A Charlotte tractor-trailer driver, Arthur A. Davis, 44, has been charged with 2 counts of reckless homicide arising out of a crash that he caused on Tuesday morning in Kentucky at the intersection of US Hwy 460 and Kentucky State Road 1499. Authorities in Pike County, Kentucky are holding Davis under a $2 Million bond. In addition to the homicide charges, Davis faces charges that he had No Operators License, No Commercial Motor Vehicle License, a Driver's Daily Log that was Not Up To Date, and a Radar Detector In A Commercial Motor Vehicle. These are all serious violations of the Federal Motor Carrier Safety Regulations.
Seven minutes prior to the truck crash, several other truck drivers heard Davis asking on his CB radio if there were any big hills in the area because his brakes were not working well. At the time of the wreck, the truck driver was hauling several mini-excavators and other heavy equipment. As Davis went down a steep hill, he lost control of his big rig, swerved to avoid hitting a building, and struck 2 men who were part of a tree trimming crew. Both pedestrians were killed by the run-a-way truck.
Investigators found that the reckless truck driver had 10 different brakes on his vehicle, but 5 out of the 10 brakes were not working at all, and 2 of the remainder were not working properly. To operate a commercial motor vehicle when one knows that the truck's brakes are not working correctly is reprehensible, and this truck driver should go to jail for a long time for his grossly negligent and recklessly indifferent conduct. If this truck driver was driving for a company, then the company's management should also face criminal charges for their complicity in failing to keep this driver off the road. In several similar truck cases we have handled, we have been successful in convincing the US Attorney's Office to pursue criminal charges against the management of the truck company. That should happen in this case.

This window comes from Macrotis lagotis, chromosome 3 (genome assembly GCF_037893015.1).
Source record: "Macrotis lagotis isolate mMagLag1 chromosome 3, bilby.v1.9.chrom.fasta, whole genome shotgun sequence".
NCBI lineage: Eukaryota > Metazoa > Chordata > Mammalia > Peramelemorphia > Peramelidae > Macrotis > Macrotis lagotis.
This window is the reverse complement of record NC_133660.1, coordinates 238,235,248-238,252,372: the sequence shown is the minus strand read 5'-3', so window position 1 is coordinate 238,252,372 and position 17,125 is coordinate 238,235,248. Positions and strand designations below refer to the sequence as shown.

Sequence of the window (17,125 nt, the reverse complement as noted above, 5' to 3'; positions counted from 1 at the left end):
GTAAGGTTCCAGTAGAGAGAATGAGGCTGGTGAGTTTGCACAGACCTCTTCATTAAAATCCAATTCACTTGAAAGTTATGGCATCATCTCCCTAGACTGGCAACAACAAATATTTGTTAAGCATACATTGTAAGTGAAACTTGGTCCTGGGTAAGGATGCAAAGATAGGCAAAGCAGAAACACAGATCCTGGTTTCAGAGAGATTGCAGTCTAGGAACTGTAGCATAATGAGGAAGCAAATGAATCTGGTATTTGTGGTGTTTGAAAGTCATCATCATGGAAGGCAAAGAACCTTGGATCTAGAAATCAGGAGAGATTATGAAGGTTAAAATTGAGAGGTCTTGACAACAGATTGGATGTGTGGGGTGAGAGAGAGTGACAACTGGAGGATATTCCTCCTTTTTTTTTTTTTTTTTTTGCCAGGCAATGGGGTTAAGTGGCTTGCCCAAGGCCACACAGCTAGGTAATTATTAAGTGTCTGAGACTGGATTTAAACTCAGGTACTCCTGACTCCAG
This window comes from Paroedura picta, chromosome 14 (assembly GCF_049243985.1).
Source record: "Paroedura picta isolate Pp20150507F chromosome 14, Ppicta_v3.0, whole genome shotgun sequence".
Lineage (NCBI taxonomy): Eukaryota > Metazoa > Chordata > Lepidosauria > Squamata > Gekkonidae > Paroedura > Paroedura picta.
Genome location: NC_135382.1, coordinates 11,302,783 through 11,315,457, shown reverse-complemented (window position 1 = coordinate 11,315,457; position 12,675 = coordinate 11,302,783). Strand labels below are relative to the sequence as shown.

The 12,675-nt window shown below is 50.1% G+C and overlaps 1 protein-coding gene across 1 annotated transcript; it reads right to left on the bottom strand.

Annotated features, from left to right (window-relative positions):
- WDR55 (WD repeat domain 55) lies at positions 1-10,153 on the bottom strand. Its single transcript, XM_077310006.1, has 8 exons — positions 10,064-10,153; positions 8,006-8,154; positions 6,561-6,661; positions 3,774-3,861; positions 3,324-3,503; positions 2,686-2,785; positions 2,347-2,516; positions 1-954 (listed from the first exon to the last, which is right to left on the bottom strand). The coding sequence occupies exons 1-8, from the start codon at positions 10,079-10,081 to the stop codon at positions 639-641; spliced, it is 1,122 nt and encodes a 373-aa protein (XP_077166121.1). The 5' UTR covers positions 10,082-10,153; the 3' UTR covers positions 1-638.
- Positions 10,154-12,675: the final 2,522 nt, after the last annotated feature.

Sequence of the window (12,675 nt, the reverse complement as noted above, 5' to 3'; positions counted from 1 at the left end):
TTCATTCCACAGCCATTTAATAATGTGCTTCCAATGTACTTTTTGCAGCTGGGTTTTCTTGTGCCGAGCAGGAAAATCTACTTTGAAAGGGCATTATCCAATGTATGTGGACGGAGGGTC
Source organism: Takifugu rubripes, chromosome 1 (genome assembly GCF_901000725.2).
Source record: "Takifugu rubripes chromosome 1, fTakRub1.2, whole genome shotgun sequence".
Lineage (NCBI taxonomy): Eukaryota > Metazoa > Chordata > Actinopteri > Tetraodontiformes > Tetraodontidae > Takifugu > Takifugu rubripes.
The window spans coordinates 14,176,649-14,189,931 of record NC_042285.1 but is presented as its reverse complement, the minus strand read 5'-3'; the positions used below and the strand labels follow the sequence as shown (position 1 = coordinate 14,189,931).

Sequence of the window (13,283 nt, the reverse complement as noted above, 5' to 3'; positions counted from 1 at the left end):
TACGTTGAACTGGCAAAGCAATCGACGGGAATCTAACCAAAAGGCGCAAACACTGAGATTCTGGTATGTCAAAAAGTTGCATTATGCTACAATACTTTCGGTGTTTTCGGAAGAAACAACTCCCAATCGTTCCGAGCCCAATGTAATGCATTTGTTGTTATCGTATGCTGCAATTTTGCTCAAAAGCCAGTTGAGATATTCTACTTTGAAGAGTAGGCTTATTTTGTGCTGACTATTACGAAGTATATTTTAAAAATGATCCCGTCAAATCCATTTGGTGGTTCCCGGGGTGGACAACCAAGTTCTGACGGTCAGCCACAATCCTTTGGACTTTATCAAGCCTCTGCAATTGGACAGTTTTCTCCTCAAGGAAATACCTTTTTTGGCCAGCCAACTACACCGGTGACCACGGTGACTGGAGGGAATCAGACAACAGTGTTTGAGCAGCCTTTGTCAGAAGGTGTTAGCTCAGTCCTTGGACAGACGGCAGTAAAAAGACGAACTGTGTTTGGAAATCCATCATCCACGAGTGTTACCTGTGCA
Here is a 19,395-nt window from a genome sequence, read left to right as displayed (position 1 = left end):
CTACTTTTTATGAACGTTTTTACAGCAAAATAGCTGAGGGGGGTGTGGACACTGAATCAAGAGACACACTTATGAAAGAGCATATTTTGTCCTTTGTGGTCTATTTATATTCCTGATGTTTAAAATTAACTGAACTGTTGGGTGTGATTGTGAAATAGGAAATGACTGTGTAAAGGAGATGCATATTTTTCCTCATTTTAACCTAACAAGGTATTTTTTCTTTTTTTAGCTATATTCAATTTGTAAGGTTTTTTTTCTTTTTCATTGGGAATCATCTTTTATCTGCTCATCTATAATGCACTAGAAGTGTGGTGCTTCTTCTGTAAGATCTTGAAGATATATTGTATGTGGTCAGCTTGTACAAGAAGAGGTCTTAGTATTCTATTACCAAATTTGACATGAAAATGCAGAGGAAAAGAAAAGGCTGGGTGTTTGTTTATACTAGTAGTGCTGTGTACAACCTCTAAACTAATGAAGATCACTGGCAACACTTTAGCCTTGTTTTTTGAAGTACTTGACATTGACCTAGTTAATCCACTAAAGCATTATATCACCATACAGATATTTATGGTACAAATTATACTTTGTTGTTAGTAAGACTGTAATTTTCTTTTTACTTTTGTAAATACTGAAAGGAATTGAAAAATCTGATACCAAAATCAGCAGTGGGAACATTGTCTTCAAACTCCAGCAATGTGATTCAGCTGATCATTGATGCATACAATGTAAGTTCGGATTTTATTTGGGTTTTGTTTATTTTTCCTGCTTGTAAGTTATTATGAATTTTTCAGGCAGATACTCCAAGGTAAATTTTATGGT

This is a pure tragedy because this wreck was totally preventable. Truck drivers and the companies they haul for are required to inspect the brakes on a tractor trailer before the start of each trip. If there is a problem with the brakes, then the trucker is not supposed to start the trip. The repairs are supposed to be completed first. End of story. But unfortunately, some truck companies force their drivers to operate unsafe tractor trailers because in many instances, the truck company's philosophy is "profits over safety." In the industry, these are known as "forced trips," because the company tells the driver to either drive the truck as it is or lose their job. This philosophy is one of the reasons why there are so many unnecessary truck crashes.
The Association of Plaintiffs Interstate Truck Lawyers of America (APITLA) has, as its goal, to eliminate unsafe and illegal interstate trucking practices. If you or a loved one have been seriously injured in a collision with a tractor-trailer, then you should immediately consult with an experienced interstate truck lawyer. Attorney Brian Davis is a National Advisory Board Member of APITLA.